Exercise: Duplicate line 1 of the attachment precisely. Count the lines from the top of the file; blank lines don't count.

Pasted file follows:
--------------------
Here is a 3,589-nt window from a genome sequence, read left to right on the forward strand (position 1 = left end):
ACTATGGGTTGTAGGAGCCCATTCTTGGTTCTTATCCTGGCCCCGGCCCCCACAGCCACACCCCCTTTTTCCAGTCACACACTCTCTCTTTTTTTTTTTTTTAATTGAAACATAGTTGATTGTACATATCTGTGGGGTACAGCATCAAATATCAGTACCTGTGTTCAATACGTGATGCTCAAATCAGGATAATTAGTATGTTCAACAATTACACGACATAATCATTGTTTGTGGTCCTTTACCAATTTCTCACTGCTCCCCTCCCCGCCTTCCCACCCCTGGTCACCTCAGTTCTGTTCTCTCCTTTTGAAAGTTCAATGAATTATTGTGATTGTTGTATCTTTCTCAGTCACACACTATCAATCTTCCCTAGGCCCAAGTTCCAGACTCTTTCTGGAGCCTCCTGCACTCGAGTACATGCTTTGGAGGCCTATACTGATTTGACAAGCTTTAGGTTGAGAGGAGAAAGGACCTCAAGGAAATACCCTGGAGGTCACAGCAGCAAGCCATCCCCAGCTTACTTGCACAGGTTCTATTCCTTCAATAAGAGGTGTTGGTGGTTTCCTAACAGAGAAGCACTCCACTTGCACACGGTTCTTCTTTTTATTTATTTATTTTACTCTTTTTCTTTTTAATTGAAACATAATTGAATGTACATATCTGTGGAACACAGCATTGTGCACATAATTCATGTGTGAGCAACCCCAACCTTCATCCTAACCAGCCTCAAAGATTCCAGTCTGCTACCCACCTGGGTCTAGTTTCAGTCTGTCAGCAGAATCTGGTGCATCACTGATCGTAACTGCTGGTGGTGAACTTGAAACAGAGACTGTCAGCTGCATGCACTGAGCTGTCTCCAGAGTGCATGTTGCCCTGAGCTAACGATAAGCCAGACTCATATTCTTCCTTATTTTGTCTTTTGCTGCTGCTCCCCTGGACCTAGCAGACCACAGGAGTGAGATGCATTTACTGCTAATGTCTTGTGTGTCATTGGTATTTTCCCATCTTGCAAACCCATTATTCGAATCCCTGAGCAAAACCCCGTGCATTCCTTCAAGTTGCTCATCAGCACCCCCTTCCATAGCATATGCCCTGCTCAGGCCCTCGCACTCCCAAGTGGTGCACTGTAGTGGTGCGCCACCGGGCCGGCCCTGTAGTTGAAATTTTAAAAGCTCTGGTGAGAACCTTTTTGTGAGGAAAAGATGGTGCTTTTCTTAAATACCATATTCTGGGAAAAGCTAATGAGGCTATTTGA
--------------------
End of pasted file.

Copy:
Here is a 3,589-nt window from a genome sequence, read left to right on the forward strand (position 1 = left end):